Craig earned a bachelor of science degree in biomedical engineering from WashU in 2005. He also earned a master of science degree and a doctor of philosophy degree in bioengineering from Stanford University.
BS '09, MS '09
Kate Nevin joined Mount Sinai Health System in 2017 as a process improvement engineer. Her work was integral in helping one of New York City's largest health systems develop an effective operational response to the COVID-19 pandemic. During this project she leveraged her analytical skills to identify and communicate staffing needs, in-patient census and resource utilization, medication inventory, and vaccine inventory and logistics.
In 2021, she was promoted to director of health system operations where she leads engineers responsible for developing and deploying analytics tools that empower health system leadership to make data-driven decisions. Kate has successfully applied her engineering skillset to synthesize operational data and observational findings to identify opportunities for improvement and enhance patient experience in both in-patient and ambulatory settings.
Her career began at MIT Lincoln Laboratory, where Kate honed her technical skills as an associate staff responsible for the structural design, analysis and testing of laser communication systems. She transitioned to MakerBot in 2013, taking on the role of director of research and development. At MakerBot she led the team of scientists and engineers responsible for developing novel 3D printing technologies and launching new extruders and filaments to drive the strategic vision of the company.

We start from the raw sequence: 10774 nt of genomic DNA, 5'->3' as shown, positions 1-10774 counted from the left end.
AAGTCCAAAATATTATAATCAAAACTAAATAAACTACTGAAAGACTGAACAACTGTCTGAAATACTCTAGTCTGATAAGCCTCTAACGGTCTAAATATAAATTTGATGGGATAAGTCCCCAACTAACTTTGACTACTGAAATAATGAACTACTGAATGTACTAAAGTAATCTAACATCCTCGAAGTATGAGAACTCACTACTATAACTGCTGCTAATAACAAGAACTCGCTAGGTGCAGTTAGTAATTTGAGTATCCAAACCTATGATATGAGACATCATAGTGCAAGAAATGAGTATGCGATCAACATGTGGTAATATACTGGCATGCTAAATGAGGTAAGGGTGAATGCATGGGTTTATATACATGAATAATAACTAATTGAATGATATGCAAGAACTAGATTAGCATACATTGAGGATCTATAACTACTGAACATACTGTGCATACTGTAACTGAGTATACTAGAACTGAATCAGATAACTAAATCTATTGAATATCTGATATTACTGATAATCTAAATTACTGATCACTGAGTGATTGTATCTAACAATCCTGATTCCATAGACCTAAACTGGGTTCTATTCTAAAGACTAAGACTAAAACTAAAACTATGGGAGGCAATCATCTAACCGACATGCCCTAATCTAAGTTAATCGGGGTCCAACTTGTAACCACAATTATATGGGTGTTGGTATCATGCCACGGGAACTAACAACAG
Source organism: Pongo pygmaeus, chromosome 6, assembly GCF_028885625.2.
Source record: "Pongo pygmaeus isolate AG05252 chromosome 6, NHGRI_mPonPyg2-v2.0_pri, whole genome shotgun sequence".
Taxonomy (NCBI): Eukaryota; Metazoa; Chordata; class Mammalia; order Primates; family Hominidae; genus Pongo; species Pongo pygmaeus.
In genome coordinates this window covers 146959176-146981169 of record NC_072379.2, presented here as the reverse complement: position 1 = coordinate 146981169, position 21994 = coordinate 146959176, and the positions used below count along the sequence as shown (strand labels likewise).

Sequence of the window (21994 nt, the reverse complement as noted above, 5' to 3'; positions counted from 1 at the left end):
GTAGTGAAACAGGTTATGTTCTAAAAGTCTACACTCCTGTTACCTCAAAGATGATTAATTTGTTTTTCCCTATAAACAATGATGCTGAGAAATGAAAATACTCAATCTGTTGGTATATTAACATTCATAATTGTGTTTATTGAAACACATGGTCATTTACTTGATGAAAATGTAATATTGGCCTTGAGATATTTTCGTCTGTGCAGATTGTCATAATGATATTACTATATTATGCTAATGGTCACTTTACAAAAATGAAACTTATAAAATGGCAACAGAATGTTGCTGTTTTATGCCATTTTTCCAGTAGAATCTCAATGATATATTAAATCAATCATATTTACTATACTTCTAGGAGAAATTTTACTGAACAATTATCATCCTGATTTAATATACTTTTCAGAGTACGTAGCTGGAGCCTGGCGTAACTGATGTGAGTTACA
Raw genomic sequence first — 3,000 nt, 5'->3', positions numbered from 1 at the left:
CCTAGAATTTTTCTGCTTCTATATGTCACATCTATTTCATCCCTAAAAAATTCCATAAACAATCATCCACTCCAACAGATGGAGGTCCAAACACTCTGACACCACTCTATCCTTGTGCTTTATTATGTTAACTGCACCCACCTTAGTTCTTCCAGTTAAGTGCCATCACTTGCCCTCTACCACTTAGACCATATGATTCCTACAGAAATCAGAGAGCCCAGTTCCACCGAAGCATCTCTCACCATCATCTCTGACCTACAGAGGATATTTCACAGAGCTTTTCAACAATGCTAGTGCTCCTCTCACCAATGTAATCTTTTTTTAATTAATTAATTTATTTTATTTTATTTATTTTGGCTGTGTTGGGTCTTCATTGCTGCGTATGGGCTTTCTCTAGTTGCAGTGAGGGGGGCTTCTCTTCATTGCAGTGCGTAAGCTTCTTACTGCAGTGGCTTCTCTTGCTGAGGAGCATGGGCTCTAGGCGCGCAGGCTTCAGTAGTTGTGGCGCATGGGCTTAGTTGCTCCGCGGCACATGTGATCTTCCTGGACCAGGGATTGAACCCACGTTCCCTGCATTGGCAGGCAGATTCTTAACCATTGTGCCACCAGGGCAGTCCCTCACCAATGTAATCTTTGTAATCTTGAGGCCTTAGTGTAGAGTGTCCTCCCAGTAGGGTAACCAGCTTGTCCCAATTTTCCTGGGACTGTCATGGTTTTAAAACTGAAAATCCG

During her time at WashU, Kate worked in the biomechanics lab studying the motion of cilia and flagella. She was a member of the Society of Women Engineers, Alpha Epsilon Phi sorority and Tau Beta Pi.
Kate earned a bachelor of science degree and a master of science degree in mechanical engineering from WashU in 2009.
At the Johnson Space Center in Houston, Fiona Turett made history as NASA’s 100th flight director in Mission Control. Since the position was established in 1960, Fiona is the 18th woman to hold the role. She leads the human spaceflight operations for International Space Station missions and the return to the Moon through Artemis. Fiona is responsible for leading teams of flight controllers, astronauts, research and engineering experts, and commercial and international partners around the world. She is responsible for making real-time decisions critical to keeping NASA's crew members safe while in space.
After completing three summer internships with NASA, her full-time career started in 2009 with the Safety and Mission Assurance organization for the final space shuttle missions before moving to flight operations in 2012. Fiona was the Expedition 56 control system lead for both crew training and real-time operations.
As a student, Fiona was a member of the Bandit/Akoya nanosatellite team. Through this small satellite work, she was able to fly two experiments on NASA's reduced gravity aircraft. She was also a Woodward Scholar and reflects fondly on the tight-knit cohort experience, unique extra-curriculars and associated leadership development opportunities.
Her involvement with the Catholic Student Center inspired a year of service in Nicaragua with Manna Project International in 2011, and later she assisted with strategic decisions as a member of the board of directors. Fiona remains engaged with WashU through mentorship and with the Alumni and Parents Admission Program.
Fiona earned a bachelor of science degree in mechanical engineering from WashU in 2009.